Gnome Developer Experience Hackfest 2013

on Monday, February 11, 2013

The Aftermath

After finally getting rid of a really bad cold, here I am reporting about the DevX hackfest that took place right before FOSDEM, at the Betagroup Coworking Space, a very nice coworking place in Brussels with excellent access and great facilities. The hackfest, organized by Alberto Ruiz (thanks!) and sponsored by the Gnome Foundation, had the goal of improving the application developer experience on the desktop, and lasted for three days, with plenty of discussions on a variety of topics, from tooling and IDEs, documentation, languages, libraries to bundling, distribution and sandboxing (and more).

It was a pretty interesting experience, there were a lot of people participating and due to the nature of the facilities (i.e., we were all in one room together), and lot of discussions bounced around the room and spilled over from group to group. My goal for the hackfest was to work on (and hopefully finish) the tooling required to create Mono bindings for the Gnome desktop in an automated way, so that packagers and developers can make bindings available for any library that supports gobject-introspection. By the end of the hackfest, the bindings tool (called bindinator) was able to bind Webkit with no user intervention, and with gstreamer bindings 95% done  (two bugs still pending), things are looking good for automated C# bindings.

Between hacking and sneezing, we discussed tooling and IDEs, particularly what an IDE should have in terms of features, and what features a language should have to better support an application development environment; i.e., in the case of dynamic languages, a built-in AST is a very good thing to have, since you really want good code completion in your IDE, especially when you're starting on a new platform and aren't comfortable with the available libraries and APIs. Other useful features that went on the list for an IDE would be syntax highlighting (a must on any good code editor), responsive UI, good build infrastructure integration (preferably hiding away the specific build tool details and possibly with its own project format that's independent of specific build tools (looking at you autotools)), debugger support, modularization (for user extensibility). And, preferably, being built with the same tools and languages that are recommended for the platform (dogfooding++).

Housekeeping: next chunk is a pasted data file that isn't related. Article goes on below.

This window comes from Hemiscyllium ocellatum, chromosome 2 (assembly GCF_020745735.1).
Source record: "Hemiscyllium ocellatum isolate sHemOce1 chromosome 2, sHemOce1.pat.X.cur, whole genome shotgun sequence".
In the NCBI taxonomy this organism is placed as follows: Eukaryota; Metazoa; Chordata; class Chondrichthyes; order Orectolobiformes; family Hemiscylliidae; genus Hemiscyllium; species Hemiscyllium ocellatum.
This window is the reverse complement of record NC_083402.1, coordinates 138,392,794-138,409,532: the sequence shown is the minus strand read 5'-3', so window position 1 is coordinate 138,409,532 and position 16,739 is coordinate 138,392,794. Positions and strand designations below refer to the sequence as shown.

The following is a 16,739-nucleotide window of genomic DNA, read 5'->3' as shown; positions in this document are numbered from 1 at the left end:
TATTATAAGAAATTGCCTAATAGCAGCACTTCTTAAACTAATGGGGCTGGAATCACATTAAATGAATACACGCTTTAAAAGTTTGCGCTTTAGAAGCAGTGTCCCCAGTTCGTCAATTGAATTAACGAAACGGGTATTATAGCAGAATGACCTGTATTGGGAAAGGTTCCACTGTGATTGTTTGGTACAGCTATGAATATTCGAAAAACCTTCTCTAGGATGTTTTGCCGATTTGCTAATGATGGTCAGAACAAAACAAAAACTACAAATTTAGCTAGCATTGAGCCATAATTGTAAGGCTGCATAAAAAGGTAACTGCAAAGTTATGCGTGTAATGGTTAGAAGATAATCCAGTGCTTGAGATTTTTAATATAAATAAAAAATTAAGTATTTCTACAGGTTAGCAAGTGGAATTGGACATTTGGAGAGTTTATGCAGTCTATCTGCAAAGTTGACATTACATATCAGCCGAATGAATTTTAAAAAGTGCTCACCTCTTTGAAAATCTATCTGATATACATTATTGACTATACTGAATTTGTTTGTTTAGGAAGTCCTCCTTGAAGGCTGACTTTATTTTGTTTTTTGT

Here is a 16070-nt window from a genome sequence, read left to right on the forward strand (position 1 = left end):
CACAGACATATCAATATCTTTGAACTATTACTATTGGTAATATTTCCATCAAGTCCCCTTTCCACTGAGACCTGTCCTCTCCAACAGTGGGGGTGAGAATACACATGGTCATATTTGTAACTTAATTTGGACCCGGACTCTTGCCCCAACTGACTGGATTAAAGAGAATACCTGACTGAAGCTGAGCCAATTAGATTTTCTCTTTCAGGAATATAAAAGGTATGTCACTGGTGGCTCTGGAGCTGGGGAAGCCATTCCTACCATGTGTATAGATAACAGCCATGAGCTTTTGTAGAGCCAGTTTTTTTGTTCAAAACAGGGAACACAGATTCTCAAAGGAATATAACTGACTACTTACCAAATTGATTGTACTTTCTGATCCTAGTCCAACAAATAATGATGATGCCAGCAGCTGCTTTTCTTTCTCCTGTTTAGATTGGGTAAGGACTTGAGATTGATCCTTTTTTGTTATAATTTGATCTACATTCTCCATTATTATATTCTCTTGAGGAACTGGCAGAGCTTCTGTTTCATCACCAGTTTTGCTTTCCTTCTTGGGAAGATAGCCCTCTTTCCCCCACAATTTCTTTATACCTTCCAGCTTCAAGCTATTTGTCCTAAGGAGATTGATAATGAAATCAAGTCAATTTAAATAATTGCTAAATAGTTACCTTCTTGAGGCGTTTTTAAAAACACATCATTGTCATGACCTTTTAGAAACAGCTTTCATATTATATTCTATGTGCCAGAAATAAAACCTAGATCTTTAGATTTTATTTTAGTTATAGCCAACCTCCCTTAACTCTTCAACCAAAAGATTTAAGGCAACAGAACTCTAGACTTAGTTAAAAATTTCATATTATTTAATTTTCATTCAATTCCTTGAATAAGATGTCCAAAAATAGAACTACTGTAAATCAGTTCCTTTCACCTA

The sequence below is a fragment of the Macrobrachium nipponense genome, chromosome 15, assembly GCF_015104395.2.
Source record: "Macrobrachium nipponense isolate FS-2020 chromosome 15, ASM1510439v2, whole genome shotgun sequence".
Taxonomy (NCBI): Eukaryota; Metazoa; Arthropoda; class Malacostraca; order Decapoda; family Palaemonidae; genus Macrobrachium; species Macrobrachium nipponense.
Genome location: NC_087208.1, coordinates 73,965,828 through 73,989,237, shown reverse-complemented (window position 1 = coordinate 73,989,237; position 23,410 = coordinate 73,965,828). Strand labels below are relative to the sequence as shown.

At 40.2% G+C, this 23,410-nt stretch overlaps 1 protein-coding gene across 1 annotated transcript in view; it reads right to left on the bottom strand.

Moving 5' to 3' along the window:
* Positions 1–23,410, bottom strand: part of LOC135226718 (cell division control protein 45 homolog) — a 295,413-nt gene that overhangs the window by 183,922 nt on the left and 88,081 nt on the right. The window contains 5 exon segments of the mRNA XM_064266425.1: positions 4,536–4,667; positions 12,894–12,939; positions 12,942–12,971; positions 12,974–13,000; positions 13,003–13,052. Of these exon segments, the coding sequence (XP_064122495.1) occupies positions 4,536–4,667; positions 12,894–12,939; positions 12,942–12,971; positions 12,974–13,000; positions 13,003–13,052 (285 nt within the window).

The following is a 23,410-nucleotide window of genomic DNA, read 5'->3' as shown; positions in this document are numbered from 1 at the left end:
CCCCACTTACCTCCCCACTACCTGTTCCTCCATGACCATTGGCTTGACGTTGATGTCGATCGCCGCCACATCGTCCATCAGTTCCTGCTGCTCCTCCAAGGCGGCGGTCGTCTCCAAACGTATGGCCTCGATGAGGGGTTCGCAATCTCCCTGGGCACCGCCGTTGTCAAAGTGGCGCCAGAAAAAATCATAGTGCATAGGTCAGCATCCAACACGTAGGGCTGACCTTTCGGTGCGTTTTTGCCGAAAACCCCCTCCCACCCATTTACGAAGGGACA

The language discussion was really *the* topic that dominated the three days. There was a lot of back and forth over the merits and demerits of Python, Javascript, Vala, C and C# throughout the days and into the evening activities. Which language would be the easiest to integrate? What tools are available for each? Debuggers are important and hard to do, code completion is harder in some languages than others; if one were to code an IDE from scratch, what language would be better for the UI, the logic, systems integration? Would floating point fuzziness affect someone doing an accounting app? What type of developers are the target, and what type of apps? Widgets and applets that just create a quick UI over existing libraries? Bigger apps? How many developers are there for every language, and how many things are missing and/or need to be fixed in Vala, or Javascript, or any other language? Should there be a single language recommendation? Two languages? All these and more were put forth and discussed extensively, and will probably continue to be discussed over time (as there is rarely a right answer for most of them). No matter how people feel about the decisions that came out of this hackfest, they can be assured that they weren't taken lightly, or without a fight.

All in all, it was a great hackfest, three days of very productive discussions and hacking. Kudos to Alberto Ruiz for a great job organizing everyone, and thank you to the Gnome Foundation and Andrea Veri for the sponsorship and assistance.